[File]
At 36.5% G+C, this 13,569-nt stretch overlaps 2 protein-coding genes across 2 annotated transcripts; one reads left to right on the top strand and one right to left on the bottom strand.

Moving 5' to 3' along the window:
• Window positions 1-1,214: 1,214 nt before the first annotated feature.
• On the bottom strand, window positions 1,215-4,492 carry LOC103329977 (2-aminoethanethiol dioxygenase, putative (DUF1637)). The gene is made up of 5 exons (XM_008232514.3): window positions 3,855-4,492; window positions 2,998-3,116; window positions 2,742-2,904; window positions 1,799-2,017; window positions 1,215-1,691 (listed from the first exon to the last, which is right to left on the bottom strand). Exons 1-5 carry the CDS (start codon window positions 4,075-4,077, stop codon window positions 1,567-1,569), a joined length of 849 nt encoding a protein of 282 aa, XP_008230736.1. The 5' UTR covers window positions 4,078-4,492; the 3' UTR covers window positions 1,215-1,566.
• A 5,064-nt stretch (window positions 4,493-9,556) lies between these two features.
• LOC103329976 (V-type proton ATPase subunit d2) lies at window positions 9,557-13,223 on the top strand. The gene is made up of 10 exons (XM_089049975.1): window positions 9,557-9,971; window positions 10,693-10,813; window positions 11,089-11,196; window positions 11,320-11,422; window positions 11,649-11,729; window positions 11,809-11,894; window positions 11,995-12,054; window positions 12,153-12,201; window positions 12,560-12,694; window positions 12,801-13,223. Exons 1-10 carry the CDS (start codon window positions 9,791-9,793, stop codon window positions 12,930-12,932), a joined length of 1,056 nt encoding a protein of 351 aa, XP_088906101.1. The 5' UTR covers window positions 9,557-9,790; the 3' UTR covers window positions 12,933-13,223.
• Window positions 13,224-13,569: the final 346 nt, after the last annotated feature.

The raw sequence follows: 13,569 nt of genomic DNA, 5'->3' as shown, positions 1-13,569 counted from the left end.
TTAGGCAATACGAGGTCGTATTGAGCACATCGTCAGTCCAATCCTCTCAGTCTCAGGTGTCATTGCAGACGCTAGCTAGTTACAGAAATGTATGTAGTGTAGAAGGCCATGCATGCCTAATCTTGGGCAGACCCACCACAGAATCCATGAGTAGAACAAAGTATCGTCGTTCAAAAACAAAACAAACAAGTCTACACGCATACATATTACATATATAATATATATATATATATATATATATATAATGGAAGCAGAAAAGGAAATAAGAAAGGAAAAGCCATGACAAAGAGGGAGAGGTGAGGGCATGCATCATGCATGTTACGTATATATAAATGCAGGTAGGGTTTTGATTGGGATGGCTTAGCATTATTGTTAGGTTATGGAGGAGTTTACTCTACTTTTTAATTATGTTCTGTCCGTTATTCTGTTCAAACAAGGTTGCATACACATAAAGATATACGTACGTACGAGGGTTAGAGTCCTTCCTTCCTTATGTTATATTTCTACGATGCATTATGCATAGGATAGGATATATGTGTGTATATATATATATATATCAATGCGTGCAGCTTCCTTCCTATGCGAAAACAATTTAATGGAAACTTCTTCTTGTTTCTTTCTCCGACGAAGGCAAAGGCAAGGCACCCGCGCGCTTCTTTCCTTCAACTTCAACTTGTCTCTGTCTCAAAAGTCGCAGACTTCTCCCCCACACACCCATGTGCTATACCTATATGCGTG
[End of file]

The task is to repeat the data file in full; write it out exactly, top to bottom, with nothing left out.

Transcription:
At 36.5% G+C, this 13,569-nt stretch overlaps 2 protein-coding genes across 2 annotated transcripts; one reads left to right on the top strand and one right to left on the bottom strand.

Moving 5' to 3' along the window:
• Window positions 1-1,214: 1,214 nt before the first annotated feature.
• On the bottom strand, window positions 1,215-4,492 carry LOC103329977 (2-aminoethanethiol dioxygenase, putative (DUF1637)). The gene is made up of 5 exons (XM_008232514.3): window positions 3,855-4,492; window positions 2,998-3,116; window positions 2,742-2,904; window positions 1,799-2,017; window positions 1,215-1,691 (listed from the first exon to the last, which is right to left on the bottom strand). Exons 1-5 carry the CDS (start codon window positions 4,075-4,077, stop codon window positions 1,567-1,569), a joined length of 849 nt encoding a protein of 282 aa, XP_008230736.1. The 5' UTR covers window positions 4,078-4,492; the 3' UTR covers window positions 1,215-1,566.
• A 5,064-nt stretch (window positions 4,493-9,556) lies between these two features.
• LOC103329976 (V-type proton ATPase subunit d2) lies at window positions 9,557-13,223 on the top strand. The gene is made up of 10 exons (XM_089049975.1): window positions 9,557-9,971; window positions 10,693-10,813; window positions 11,089-11,196; window positions 11,320-11,422; window positions 11,649-11,729; window positions 11,809-11,894; window positions 11,995-12,054; window positions 12,153-12,201; window positions 12,560-12,694; window positions 12,801-13,223. Exons 1-10 carry the CDS (start codon window positions 9,791-9,793, stop codon window positions 12,930-12,932), a joined length of 1,056 nt encoding a protein of 351 aa, XP_088906101.1. The 5' UTR covers window positions 9,557-9,790; the 3' UTR covers window positions 12,933-13,223.
• Window positions 13,224-13,569: the final 346 nt, after the last annotated feature.

The raw sequence follows: 13,569 nt of genomic DNA, 5'->3' as shown, positions 1-13,569 counted from the left end.
TTAGGCAATACGAGGTCGTATTGAGCACATCGTCAGTCCAATCCTCTCAGTCTCAGGTGTCATTGCAGACGCTAGCTAGTTACAGAAATGTATGTAGTGTAGAAGGCCATGCATGCCTAATCTTGGGCAGACCCACCACAGAATCCATGAGTAGAACAAAGTATCGTCGTTCAAAAACAAAACAAACAAGTCTACACGCATACATATTACATATATAATATATATATATATATATATATATATAATGGAAGCAGAAAAGGAAATAAGAAAGGAAAAGCCATGACAAAGAGGGAGAGGTGAGGGCATGCATCATGCATGTTACGTATATATAAATGCAGGTAGGGTTTTGATTGGGATGGCTTAGCATTATTGTTAGGTTATGGAGGAGTTTACTCTACTTTTTAATTATGTTCTGTCCGTTATTCTGTTCAAACAAGGTTGCATACACATAAAGATATACGTACGTACGAGGGTTAGAGTCCTTCCTTCCTTATGTTATATTTCTACGATGCATTATGCATAGGATAGGATATATGTGTGTATATATATATATATATCAATGCGTGCAGCTTCCTTCCTATGCGAAAACAATTTAATGGAAACTTCTTCTTGTTTCTTTCTCCGACGAAGGCAAAGGCAAGGCACCCGCGCGCTTCTTTCCTTCAACTTCAACTTGTCTCTGTCTCAAAAGTCGCAGACTTCTCCCCCACACACCCATGTGCTATACCTATATGCGTG